3
$\begingroup$

I'm supposed to prove that the map $\pi : (x,y) \mapsto x$ of $X = V(y^2 - g(x)) \subset \mathbb A^2$ where $g$ is cubic extends to a regular map of the projective closure $\overline \pi : \overline X \to \mathbb P^1$.

The projective closure of X (I think) is $V(y^2z - \overline g(x,z))$ where $\overline g(x,z)$ is the homogenization of g ($x^3 + $ stuff in terms of x and z). Now the problem is that the naive projection isn't defined at the point $\overline \pi(0,1,0) = (0,0)$ isn't defined. I'm given a hint that I should consider changing the map to $(x,y,z) \mapsto (x^3, x^2z)$, but I don't know how that is supposed to help.

$\endgroup$
  • 1
    $\begingroup$ Hint: for points on the curve, you can replace $x^3$ by $z(y^2-h(x,z))$ for some $h$ which is homogeneous of degree 2. Now you can simplify the expression for your map... $\endgroup$ – user64687 Mar 5 '14 at 8:56
1
$\begingroup$

Let $\infty =(0:1:0)\in \mathbb P^2$ and consider the projection from $\infty$ onto the projective line $L=\{y=0\}$, which is the map $$\Pi:\mathbb P^2\setminus \{\infty\}\to L:(u:v:w)\mapsto (u:0:w)$$ Its restriction to $X$ is precisely $\pi$.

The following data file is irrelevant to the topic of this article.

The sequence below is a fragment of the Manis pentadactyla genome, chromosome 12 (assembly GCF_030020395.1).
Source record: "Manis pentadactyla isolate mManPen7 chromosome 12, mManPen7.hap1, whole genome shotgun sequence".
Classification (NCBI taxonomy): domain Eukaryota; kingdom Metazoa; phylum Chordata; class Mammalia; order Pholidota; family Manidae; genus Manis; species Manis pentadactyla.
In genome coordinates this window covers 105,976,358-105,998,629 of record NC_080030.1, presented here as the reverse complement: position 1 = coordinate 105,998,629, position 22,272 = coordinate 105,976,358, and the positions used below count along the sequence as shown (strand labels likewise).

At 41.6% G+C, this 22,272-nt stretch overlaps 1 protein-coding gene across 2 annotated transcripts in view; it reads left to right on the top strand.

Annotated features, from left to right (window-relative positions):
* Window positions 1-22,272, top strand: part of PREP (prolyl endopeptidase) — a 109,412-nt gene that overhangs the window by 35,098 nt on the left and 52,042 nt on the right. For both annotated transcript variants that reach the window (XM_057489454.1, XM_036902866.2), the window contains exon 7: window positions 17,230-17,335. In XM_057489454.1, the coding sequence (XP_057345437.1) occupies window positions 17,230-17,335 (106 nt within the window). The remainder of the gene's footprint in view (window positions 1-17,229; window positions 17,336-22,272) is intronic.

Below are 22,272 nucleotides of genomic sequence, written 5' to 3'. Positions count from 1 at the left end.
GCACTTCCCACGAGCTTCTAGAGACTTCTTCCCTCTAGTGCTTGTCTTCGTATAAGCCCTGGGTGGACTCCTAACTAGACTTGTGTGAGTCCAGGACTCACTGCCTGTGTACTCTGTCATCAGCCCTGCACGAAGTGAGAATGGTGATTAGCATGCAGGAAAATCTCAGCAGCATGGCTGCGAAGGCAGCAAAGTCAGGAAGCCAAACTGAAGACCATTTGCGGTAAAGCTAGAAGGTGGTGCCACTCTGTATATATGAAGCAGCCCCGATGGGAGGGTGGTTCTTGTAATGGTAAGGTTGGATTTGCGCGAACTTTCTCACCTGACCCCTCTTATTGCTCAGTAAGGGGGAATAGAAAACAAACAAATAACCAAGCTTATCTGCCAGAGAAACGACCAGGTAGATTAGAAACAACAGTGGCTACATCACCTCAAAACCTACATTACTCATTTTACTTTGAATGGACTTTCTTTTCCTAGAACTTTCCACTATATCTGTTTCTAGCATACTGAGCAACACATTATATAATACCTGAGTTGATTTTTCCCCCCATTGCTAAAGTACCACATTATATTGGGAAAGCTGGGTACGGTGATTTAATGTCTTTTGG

So we have to show that $\Pi|X$ extends to $\overline X$.
For that we use the affine coordinates $\xi= \frac xy, \zeta=\frac zy$ in the neighbourhood of $\infty$.
The equation $y^2z=x^3+zq(x,z)$ ($q$ a quadratic form) for $\overline X$ becomes $\zeta= \xi^3+\zeta q(\xi,\zeta)$, so that $\xi$ is a uniformizing parameter at $\infty$ for $\bar X$ and we can write our equation as $\zeta= \xi^3+\xi^3f(\xi, \zeta)$ near $\infty$. The projection $\Pi|X$ becomes $$(\xi:1:\zeta)\mapsto (\xi:0:\zeta)=(\xi:0:\xi^3+\xi^3f(\xi, \zeta))=(1:0:\xi^2+\xi^2f(\xi, \zeta)) $$
This shows that we can extend $\pi$ to $\overline X$ by $\bar \pi(\infty)=(1:0:0)$ and obtain a regular map $\bar \pi:\overline X \to L$

Note carefully
The morphism $\Pi:\mathbb P^2\setminus \{\infty\}\to L$ cannot be extended regularly to $\mathbb P^2$, but its restriction to any smooth curve going through $\infty$ can be extended regularly through $\infty$.

| cite | improve this answer | |
$\endgroup$

Your Answer

By clicking “Post Your Answer”, you agree to our terms of service, privacy policy and cookie policy

Not the answer you're looking for? Browse other questions tagged or ask your own question.